And I don't care about it at all.
I have a lot of friends, really good friends in varying strata of the wine business who are all in. I still call them friends and hope they will still feel the same about me. But natural wine is not only of no interest to me, but I find it in many cases revolting. But it's natural wine, Man! It's gotta be good for you like kale.
Let's rewind a bit. Natural wine is born out of a very good ideal and I don't want to gloss over that. It's saying that we want to intervene as little as possible with the product. We want the vines to be healthy. We don't want to use chemicals or pesticides. We want the environment surrounding the vines to be lively with other living organisms promoting balance. It's all good stuff, right? So what is the big deal?
The big deal is many of these wines taste like any combination of these: LeBron's sweat sock after a double overtime game, grass clippings, nail polish, road tar, poop, barnyard animal, and hairball. Oh and many with a slight unintended fizz. Yum... Notice I didn't mention any fruit from a product supposedly made from grapes.
I've been in this business long enough to know that dogma is dangerous. There are tons of natural wines made by expert vignerons that are world class. I mean, they taste flat out delicious. Those people have great vines, know exactly what they are doing and are dialed in like Jordan Spieth pre-Masters meltdown. But there are also a wealth of people dogmatically flying the flag of "biodynamics" and "natural" wines that are making unstable and/or flawed wines and trying to convince you that is good. And by taking that dogmatic approach and refusing to do things to make a better product rather than just make a natural wine, they do a disservice to their reputation (read as you can't have confidence in their product) and to the people who are actually supposed to be enjoying it. I even know some producers who made a wine under pretty favorable conditions, refused to stabilize it in any way and then tossed the whole tank down the drain when shit went haywire. Doesn't make any sense to me. You had a great product and you let dogma dog you out. You wanted to make a wine that's "sans soufre" and instead you are "sans wine". Ridiculous.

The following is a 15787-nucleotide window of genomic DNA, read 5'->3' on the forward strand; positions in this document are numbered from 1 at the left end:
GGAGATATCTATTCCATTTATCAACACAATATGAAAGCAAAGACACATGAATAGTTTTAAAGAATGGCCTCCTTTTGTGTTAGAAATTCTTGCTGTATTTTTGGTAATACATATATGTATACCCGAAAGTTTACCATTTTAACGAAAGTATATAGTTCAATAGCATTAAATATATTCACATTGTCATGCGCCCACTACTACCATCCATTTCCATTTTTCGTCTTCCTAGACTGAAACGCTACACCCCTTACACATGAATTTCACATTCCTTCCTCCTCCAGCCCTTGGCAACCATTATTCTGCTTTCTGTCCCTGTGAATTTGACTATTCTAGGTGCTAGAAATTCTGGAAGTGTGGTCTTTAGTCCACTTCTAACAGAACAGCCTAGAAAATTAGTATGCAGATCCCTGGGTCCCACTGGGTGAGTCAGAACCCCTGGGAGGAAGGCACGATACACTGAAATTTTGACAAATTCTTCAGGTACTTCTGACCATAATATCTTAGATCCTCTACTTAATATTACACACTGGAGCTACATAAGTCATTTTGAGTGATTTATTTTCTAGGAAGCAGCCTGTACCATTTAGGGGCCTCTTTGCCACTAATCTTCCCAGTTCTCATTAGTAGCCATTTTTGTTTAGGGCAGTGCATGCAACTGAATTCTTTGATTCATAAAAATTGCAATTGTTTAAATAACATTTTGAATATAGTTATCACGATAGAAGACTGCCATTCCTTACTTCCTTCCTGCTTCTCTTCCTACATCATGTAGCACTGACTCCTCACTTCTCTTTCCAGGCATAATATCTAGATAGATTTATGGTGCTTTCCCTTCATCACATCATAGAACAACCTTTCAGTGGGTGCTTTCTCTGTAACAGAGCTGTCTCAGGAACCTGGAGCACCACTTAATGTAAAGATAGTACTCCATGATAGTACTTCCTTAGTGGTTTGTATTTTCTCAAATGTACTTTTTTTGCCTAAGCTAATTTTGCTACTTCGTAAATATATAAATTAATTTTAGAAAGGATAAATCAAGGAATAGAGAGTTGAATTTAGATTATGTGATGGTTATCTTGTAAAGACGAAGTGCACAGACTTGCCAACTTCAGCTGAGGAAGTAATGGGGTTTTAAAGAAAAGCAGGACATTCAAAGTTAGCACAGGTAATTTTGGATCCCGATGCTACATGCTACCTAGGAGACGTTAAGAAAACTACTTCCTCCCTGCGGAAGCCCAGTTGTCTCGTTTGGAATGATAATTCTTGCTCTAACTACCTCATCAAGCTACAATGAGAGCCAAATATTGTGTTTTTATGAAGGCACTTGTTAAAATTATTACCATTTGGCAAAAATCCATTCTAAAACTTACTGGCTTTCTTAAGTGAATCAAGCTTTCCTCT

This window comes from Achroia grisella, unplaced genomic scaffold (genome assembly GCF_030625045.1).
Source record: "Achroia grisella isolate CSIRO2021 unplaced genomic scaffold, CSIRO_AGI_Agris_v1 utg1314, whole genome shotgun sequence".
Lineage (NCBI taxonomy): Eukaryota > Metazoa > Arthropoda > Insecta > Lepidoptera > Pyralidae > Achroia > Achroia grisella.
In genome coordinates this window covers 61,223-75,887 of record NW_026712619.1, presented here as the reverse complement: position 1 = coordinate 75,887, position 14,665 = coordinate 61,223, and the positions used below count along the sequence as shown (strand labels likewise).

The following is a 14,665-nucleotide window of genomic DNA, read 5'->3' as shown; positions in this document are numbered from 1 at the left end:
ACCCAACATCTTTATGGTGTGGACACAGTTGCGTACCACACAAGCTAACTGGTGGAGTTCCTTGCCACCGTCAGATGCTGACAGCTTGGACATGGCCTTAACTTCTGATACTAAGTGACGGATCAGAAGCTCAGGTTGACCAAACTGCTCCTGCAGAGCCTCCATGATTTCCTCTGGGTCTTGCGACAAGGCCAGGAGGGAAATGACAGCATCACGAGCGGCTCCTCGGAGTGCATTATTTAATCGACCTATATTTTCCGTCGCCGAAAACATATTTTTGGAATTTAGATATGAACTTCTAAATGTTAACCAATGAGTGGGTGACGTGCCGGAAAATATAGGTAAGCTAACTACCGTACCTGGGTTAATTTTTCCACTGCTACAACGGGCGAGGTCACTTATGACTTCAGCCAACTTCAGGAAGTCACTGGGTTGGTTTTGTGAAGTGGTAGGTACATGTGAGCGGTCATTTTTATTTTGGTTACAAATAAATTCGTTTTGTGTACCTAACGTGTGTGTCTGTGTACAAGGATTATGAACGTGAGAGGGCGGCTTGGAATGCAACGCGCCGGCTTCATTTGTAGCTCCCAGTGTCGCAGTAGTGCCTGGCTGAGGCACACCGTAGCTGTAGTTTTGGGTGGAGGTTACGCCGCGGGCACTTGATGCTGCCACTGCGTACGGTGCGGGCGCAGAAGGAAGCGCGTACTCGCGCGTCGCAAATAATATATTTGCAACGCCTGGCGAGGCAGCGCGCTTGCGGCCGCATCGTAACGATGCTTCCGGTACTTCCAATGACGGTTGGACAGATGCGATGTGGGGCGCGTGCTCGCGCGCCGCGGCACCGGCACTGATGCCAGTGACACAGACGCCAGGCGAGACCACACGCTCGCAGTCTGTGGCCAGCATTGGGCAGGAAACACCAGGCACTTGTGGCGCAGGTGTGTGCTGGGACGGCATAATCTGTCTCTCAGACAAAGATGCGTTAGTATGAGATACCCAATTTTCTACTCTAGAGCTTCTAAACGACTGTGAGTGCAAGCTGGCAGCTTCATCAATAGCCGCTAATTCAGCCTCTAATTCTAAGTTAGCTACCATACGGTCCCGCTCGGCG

I taste these things all the time and way too often. Like last night...
I spent an evening with my sweetheart in our old stomping grounds briefly stopping by a (mainly) natural wine bar. I sampled a rose that looked (and tasted) a little brown, a Blaufrankish that was dull at best and a red from Southwest France that started off fine but air did it no favors as it became muddled and herbal. Sigh... But there is something way more important afoot.
99% of the buying public for wine couldn't give a flying frankfurter about PH levels, indigenous yeasts, vine age or dozens of other vital statistics that we as wine pros obsess over. They just want a good f'in glass of wine with their dinner! One young couple sat next to us at the aforementioned wine bar, as the well intention-ed bartender/somm asked them what they wanted. Looking for white wine, the bar/somm suggests a couple things and they taste them. Trying one of the wines the woman retorts, "I don't like that." And after more lengthy discussion/descriptions/dissertations, the gentleman says, "Just give us one of each, I'll drink whatever she likes the least." I mean, wine is supposed to be joyful, fun and enhance your meal...sensual and get you in the mood for whatever comes later. It shouldn't need an owners manual nor be so far of the field of play that people don't like it. And by and large, most people don't like it. Like almost everyone save for those seeking to examine it or live the life of dogma.
And further more, if you pull some industry peeps aside and ask what they really think, they will tell you that they don't care to drink a lot of them either.
I'd drop the mic, but I think someone is going to pick it up and start screaming at me. I'm ready...
JCB the 4th